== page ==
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Louisiana Gray Day founder Mona Leingang gives advice for Brain Cancer Awareness Month 

from louisiana gray day founder Mona Leingang

click to enlarge This photo of Gary and Mona Leingang was taken shortly after Gary's first cancer surgery.

This photo of Gary and Mona Leingang was taken shortly after Gary's first cancer surgery.

When Mona Leingang lost her husband, Gary, to brain cancer in 2010, she wanted to honor his wish that something good come out of his illness. The next year, on his birthday, May 9, Leingang passed out gray ribbons to her students at St. George's Episcopal School. She worked with Louisiana lawmakers to establish Louisiana Gray Day. Today, the New Orleans City Council, the Louisiana State Legislature and the U.S. Senate have all recognized Louisiana Gray Day on May 9 during Brain Cancer Awareness Month.

How did Louisiana Gray Day get off the ground?

Mona Leingang: Gray Day started at my school. I teach at St. George's School. I teach children with dyslexia, mostly, in small reading groups. It was my husband's first birthday that I was back at work, and I didn't know what I was going to do with myself. And I went to the headmaster and asked if I could distribute ribbons to everybody. So everyone in the school was wearing gray ribbons. I also went around and distributed them in the neighborhood. The following year, I was able to get proclamations issued by the New Orleans City Council, Harahan, Kenner and Jefferson Parish [city councils]. And then the next year, the Louisiana Legislature passed the day, making it an annual brain cancer awareness day. That was 2013. Then, in 2014, [U.S. Sen.] Mary Landrieu announced it in the Senate. I have a copy of that. She put it into the official record.

What will you and your students do to observe Louisiana Gray Day this year?

Mona Leingang: This year, my school will all be in gray again on May 8. On May 9, I am going to be throwing out the first pitch at the UNO baseball game. They will be in their gray uniforms, which is really cool. Gary and I both graduated from UNO.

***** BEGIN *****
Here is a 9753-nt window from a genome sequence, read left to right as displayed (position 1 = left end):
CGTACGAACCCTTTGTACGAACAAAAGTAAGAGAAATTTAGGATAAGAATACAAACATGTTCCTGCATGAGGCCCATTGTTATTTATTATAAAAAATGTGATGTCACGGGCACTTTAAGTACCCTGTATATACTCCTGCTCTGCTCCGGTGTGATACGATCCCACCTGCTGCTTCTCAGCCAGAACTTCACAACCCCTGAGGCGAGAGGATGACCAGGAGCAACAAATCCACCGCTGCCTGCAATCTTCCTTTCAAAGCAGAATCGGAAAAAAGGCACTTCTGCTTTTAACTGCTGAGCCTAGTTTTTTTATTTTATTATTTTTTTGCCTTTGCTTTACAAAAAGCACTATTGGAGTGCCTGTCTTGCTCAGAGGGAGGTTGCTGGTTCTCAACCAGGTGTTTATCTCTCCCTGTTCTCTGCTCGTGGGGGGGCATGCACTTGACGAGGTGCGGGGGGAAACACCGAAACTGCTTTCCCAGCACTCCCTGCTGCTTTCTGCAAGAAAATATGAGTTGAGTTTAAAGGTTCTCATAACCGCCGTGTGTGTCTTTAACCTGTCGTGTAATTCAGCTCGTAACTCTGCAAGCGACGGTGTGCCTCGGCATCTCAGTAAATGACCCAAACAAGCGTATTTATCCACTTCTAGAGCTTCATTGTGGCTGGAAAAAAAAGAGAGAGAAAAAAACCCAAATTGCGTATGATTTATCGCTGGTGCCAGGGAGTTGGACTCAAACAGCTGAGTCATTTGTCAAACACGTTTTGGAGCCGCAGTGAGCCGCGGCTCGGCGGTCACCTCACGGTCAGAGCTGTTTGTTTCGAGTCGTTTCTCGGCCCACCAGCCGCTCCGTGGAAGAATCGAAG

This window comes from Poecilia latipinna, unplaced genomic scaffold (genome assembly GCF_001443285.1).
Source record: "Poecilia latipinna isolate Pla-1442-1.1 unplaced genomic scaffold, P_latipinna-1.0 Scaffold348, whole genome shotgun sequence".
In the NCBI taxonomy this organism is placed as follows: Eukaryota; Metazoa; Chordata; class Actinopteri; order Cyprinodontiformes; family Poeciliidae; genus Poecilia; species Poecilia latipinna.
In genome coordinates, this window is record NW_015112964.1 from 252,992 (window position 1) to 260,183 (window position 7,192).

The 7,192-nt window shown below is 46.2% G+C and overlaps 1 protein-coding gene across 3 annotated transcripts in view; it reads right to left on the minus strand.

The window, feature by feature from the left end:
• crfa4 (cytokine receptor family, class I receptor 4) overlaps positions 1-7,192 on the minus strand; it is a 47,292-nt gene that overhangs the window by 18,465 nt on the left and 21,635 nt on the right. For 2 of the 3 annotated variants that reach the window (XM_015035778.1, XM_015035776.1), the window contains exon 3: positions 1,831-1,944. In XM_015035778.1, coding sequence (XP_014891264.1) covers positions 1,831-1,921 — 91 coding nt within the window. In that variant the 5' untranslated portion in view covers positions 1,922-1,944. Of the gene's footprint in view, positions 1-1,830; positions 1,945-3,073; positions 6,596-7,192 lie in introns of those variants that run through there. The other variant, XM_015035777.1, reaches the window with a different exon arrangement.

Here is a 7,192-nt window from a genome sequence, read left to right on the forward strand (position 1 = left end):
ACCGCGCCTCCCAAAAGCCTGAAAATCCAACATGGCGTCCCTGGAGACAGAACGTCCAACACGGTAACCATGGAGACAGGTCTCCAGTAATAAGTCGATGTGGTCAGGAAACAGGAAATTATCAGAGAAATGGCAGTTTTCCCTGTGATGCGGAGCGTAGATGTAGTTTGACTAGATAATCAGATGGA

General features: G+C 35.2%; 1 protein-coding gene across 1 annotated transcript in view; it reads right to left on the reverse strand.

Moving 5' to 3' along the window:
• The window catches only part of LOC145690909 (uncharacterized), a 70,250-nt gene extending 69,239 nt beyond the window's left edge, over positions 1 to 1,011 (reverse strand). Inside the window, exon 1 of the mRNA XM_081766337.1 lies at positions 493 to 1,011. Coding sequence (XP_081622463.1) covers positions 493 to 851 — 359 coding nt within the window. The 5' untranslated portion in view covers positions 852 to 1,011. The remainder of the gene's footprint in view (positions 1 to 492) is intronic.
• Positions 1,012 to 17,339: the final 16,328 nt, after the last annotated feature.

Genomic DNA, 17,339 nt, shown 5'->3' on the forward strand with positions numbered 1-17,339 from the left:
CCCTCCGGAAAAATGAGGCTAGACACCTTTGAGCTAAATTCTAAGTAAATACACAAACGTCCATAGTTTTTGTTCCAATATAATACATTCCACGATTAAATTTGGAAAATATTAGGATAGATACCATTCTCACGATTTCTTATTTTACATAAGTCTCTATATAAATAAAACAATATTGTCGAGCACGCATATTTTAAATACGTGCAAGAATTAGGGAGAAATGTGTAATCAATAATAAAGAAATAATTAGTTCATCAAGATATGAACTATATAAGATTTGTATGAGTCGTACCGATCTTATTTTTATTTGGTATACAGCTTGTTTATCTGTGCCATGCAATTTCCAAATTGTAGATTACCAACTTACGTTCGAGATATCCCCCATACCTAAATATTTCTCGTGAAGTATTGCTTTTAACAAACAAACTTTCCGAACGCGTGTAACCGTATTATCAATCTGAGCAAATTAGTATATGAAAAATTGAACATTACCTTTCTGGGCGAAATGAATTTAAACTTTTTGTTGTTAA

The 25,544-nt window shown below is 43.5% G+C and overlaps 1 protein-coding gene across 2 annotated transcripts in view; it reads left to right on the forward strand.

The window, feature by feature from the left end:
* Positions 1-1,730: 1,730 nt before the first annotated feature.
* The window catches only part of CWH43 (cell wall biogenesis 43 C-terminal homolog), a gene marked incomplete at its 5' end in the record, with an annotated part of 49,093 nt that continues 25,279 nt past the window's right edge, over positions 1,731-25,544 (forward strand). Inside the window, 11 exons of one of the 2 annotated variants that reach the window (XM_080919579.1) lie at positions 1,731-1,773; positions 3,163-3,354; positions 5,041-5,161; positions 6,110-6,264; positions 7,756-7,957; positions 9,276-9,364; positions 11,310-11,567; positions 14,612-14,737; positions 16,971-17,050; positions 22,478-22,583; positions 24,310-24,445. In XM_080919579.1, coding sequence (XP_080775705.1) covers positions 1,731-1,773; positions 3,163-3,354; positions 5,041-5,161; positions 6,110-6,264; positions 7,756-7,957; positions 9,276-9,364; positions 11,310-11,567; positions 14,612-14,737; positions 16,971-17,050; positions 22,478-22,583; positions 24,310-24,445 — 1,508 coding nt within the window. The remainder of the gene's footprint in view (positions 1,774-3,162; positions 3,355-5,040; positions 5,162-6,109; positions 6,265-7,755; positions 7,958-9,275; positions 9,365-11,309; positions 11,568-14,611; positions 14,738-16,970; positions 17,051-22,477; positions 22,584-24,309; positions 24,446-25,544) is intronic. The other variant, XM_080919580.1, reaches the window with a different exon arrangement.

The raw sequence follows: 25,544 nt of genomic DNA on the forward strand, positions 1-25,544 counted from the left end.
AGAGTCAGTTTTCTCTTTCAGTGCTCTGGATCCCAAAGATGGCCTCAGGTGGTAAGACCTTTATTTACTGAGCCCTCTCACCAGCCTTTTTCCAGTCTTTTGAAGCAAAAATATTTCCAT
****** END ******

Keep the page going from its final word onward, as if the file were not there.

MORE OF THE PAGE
I'm an ambassador for a national organization called Voices Against Brain Cancer. This year they are coming in to host with us Louisiana Gray Day, and a press conference and rally in Duncan Plaza on May 12. Mary Landrieu will be the speaker, and we are going to pass out special recognition awards to St. George's for starting it, and to members of my family.

What is the significance of honoring one special day within the month to raise awareness for the disease?

Mona Leingang: It's kind of like April, with Autism Awareness Month, and April 2 was Light It Up Blue Day. May is Brain Cancer Awareness Month, so May 9 is [designated] to give a special focus during the month, specifically on Louisiana Gray Day.

Why is it important to raise awareness of brain cancer?

Mona Leingang: There is nothing you can do to prevent (brain cancer) that's known at this time. Research is desperately needed. With awareness, people start raising funds and then hopefully there's enough funds in enough places to find a cure, or to extend life. It is a really dire prognosis. There are some people who live longer than others, but it seems to reoccur.

Is there a place people can donate if they can't attend the rally?

Mona Leingang: Voices Against Brain Cancer is coming back in October to host a family walk/run for the LSU Health Sciences Center. When they go into a city and host an event, 100 percent of profits stays in that city. So I was asked to select where that money went, and I selected the LSU Health Sciences Center. I would encourage people to donate straight to Voices Against Brain Cancer. They are getting all the permits, they're bringing in a PA system to Duncan Plaza, the head of the organization is coming in here to be at this event. So the money they have to put out comes directly from donations. They do not take any of the money that's made in any of the cities, and they're staffed mostly by volunteers. 

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